But I usually stop myself unless I know the person quite well and/or they have used them in an email to me. (And the winking ones have always felt vaguely lecherous to me, but that might just be me.) And I think a lot of people use them the way you describe — to ensure that a message isn’t read with the wrong tone.
As long as they’re used sparingly, they can be a quick way to convey “this is intended warmly” when the message otherwise risks being read as cold or critical.
I looked up to my oldest brother as the epitome of intelligence.
He knew everything, though he was too humble to be ostentatious with his knowledge as I would have been had I been as smart. At eighteen, he was an official adult, and he had a duty to selflessly spread his intelligence to the world, other people’s younger sisters included.
In addition to making the Forbes “30 Under 30” list twice and winning the 2012 Shorty Award for Best Web Show for her hit series The Misadventures of Awkward Black Girl, Issa Rae has worked on web content for Pharrell Williams, Tracey Edmonds, and numerous others.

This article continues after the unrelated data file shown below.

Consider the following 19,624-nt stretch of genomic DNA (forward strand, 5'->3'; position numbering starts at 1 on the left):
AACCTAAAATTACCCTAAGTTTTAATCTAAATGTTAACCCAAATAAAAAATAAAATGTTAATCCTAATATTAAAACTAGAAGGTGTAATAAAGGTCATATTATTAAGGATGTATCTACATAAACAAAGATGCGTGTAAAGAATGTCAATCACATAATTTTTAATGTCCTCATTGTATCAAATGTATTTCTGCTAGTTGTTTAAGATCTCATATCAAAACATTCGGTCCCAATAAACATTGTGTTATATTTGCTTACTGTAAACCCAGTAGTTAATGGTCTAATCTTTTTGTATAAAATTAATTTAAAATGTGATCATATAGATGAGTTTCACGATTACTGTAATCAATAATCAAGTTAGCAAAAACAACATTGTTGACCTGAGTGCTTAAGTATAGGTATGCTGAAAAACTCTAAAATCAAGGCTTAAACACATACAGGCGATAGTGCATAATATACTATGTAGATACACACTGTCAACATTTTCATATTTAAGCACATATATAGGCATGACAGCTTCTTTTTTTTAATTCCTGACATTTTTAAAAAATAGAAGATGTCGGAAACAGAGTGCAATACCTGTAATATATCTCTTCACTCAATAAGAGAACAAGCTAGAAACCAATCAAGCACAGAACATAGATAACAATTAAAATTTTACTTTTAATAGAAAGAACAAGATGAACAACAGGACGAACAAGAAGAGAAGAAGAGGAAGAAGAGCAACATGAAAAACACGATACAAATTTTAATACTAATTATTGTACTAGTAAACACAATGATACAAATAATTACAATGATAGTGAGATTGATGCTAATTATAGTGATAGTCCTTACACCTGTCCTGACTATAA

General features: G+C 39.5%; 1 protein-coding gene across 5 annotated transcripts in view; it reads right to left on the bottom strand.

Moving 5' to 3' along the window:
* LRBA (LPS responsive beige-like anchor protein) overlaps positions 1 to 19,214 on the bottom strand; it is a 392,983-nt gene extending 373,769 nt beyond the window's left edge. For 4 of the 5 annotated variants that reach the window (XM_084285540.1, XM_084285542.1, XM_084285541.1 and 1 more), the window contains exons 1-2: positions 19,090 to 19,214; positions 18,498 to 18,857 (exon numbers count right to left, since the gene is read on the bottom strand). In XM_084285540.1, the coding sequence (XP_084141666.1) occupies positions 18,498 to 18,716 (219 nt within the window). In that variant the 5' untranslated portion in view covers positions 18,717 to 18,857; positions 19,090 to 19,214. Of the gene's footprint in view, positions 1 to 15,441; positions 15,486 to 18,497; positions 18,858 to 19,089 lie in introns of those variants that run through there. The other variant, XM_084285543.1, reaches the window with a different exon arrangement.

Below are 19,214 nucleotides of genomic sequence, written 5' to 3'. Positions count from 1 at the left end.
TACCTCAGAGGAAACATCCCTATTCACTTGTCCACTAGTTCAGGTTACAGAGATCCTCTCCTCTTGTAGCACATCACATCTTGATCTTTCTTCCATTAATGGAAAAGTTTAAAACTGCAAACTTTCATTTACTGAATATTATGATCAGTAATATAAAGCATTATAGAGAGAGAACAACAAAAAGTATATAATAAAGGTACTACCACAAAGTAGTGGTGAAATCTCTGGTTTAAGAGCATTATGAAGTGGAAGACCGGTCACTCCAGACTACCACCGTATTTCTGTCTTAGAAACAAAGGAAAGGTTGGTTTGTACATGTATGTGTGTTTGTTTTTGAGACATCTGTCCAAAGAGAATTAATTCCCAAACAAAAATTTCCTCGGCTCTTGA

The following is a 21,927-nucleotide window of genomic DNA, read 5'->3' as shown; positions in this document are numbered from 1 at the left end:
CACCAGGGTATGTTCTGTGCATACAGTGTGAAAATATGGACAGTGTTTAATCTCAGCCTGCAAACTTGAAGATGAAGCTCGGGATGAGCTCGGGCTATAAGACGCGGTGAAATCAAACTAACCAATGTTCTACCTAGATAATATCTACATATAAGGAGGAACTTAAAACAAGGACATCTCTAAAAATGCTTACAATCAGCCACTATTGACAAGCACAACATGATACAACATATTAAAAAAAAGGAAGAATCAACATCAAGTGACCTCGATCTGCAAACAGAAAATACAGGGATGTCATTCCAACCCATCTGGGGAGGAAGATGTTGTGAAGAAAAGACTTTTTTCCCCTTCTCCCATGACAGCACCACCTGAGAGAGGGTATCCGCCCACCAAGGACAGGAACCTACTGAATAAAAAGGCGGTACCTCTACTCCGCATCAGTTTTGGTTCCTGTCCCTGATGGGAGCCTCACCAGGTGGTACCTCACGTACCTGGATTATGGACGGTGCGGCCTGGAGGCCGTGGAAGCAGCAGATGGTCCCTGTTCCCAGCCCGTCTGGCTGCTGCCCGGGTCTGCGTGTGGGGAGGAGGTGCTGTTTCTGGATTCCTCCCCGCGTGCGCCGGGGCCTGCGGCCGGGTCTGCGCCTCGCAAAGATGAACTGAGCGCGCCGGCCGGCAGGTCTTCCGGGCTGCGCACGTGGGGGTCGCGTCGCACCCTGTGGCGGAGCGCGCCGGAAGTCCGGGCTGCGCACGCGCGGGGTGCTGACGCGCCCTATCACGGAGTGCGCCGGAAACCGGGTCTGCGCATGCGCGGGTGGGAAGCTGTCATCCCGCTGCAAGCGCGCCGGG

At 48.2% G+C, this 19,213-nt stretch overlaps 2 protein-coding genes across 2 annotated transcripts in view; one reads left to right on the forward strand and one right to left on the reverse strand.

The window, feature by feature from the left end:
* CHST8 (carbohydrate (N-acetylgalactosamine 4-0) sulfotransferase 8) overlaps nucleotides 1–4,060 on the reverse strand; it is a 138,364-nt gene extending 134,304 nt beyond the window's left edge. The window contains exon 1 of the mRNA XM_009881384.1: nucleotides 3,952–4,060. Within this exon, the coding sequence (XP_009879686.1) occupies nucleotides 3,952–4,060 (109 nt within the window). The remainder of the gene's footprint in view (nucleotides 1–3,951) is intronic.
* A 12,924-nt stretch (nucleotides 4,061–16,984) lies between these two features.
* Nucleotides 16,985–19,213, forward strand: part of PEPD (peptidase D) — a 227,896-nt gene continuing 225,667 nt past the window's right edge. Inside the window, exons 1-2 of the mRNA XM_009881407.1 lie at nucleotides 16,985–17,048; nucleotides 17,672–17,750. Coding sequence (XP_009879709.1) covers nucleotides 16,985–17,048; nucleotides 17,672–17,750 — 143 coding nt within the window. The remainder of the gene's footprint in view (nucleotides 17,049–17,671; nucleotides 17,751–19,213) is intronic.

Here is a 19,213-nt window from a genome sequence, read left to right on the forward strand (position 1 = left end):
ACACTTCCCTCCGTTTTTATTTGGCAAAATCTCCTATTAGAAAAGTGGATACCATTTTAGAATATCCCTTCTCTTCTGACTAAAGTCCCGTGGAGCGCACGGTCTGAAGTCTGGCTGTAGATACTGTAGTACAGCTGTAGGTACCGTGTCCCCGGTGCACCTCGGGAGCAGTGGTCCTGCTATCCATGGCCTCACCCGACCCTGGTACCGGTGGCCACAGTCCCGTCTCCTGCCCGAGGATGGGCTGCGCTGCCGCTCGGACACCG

She developed a TV series with Shonda Rhimes for ABC and is currently developing a half-hour comedy, Insecure, for HBO. But oddly enough, my cyber social debauchery is indirectly correlated with my current status as a so-called internet pioneer.
Issa has received national attention with major media outlets including The New York Times, CNN, Elle, Seventeen, Rolling Stone, VIBE, Fast Company, MSNBC, Essence, and more. It all started when I began catfishing—creating characters and transmitting them over the internet—though back then people just called it “lying.” Had my father not signed my entire family up with America Online accounts for the computer in our modest Potomac, Maryland, home I don’t know that I’d have had the tools to exploit the early ages of the internet.
A/S/LAt only eleven years of age, I was a cyber ho. Two years earlier, my oldest brother, Amadou, had gone away to college at Morehouse, freeing up the coveted computer, which was housed in the basement, for my use.
When alone, and mom-approved, I actually loved to hear the robotic crunching and whirring that the printer made while laying to ink my very own written words. It ignited my social development and expanded my concept of sexuality.
But the computer in my room paled in comparison to the one downstairs, in the basement. Because of AOL, I had imaginary friends that weren’t imaginary.